The NWS confirmed two tornadoes in the Chicago area Monday, one in Joliet and another in Naperville. They told FOX 32 that their office received reports of damage to trees, windows, fences and roofs but no major structural damage.
Further south, Tornado Warnings were also issued in central Illinois. A tornado was spotted moving through Champaign, home to the University of Illinois.
The NWS confirmed 2 more EF-1 tornados in Indiana. One was on the ground for about 5 minutes in Hancock County. It knocked a historic barn off its foundation and destroyed an out building. A second tornado in Ingalls was only on the ground for 2 minutes. It tore the roof and a wall off a barn and drove 2x4 beams into the ground.
In total, the National Weather Service has confirmed 17 tornadoes as of Tuesday from across the Plains and Midwest with more damage locations still under investigation. The Storm Prediction Center logged over 200 damage reports.
Hurricane-force wind gusts blast Texas, Oklahoma
But it wasn't just tornadoes slamming the central and southern Plains with damaging winds. The long line of thunderstorms created blistering straight-line wind gusts that exceeded hurricane-strength in some cases.
The strongest gust of the night was in Memphis, Texas, where a wind gauge clocked a 114-mph gust, according to the National Weather Service. The severe storm also brought golf-ball-sized hail that conspired with the intense gusts to shatter windows around town, storm spotters reported.
In addition to Texas, wind gusts of 80 mph or higher were reported in Oklahoma near the towns of Bridgeport (80 mph) and Fittstown (86 mph), as well as in Kansas in the town of Sublette (81 mph).
On Monday, Knoxville, Tennessee recorded an 87 mph wind gust.
Other gusts exceeded 70 mph in Texas near Amarillo and El Paso, and one person was injured in El Paso County's Fort Bliss when they were blown off their feet, according to a National Weather Service storm report. Also in Fort Bliss, weather spotters reported that an exit off Interstate 10 was closed due to leaning power poles.
El Paso reported a 71-mph gust – the seventh-strongest gust recorded in the city, with records going back into the late 19th century, the NWS said.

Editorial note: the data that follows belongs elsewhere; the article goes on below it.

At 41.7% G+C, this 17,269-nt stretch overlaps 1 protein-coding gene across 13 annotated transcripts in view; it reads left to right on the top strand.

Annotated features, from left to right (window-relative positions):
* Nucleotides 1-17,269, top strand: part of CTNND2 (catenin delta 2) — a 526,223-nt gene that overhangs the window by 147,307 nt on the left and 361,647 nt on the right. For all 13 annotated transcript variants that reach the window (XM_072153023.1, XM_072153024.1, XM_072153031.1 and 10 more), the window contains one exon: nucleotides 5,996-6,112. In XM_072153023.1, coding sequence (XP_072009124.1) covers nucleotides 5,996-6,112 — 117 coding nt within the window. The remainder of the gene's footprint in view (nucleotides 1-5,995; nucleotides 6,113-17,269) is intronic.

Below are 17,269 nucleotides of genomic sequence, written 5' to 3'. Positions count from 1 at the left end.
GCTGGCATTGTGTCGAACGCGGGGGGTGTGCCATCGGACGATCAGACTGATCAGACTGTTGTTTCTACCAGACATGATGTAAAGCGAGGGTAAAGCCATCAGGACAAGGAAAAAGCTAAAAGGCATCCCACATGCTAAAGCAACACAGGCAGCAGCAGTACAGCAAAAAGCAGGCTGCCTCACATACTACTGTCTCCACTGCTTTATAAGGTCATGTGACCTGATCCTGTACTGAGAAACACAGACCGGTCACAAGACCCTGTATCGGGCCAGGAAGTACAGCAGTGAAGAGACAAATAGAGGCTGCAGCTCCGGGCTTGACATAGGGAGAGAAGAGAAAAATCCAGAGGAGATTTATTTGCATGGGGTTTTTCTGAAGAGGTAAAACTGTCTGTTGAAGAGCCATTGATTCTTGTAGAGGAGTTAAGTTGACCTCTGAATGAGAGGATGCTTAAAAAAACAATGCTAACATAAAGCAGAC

"A remarkable, perhaps historic storm system, is currently approaching our forecast area," National Weather Service forecasters in Norman, Oklahoma, wrote in their 5:30 p.m. CST forecast discussion on Sunday.
The damaging wind gusts took a toll on power lines across the region. PowerOutage.US reported that over 135,000 customers lost power across parts of Oklahoma, Texas and New Mexico at one point Sunday night. Monday's storms knocked out power across the Ohio and Mississippi Valleys.
Some of Sunday evening's thunderstorms were clocked moving eastward at about 100 mph, according to the National Weather Service.
Overall, the National Weather Service received 117 reports of damaging winds of at least 58 mph, including 15 reported gusts of 75-plus mph, as of Monday. There were 15 large hail reports of at least 1 inch in diameter.
The threat of severe weather diminished Monday evening as the storm system pushed off the Eastern Seaboard.
Oklahoma sets tornado record for third straight month
With at least nine confirmed tornadoes in Oklahoma in February, it will mark the third-consecutive month for setting a record for number of tornadoes in that month, according to FOX Weather Meteorologist Jordan Overton.
The Sooner State had eight tornadoes in December – with the majority of them occurring on Dec. 12, when multiple storms developed in the early morning hours in parts of Central Oklahoma. In January, a powerful New Year's storm would bring five tornadoes to the state in the midday hours of Jan. 2, mostly in Eastern Oklahoma. The previous January tornado record was four, set just two years ago.
For February, Sunday night's tornado outbreak breaks the previous monthly record of six set in 2009.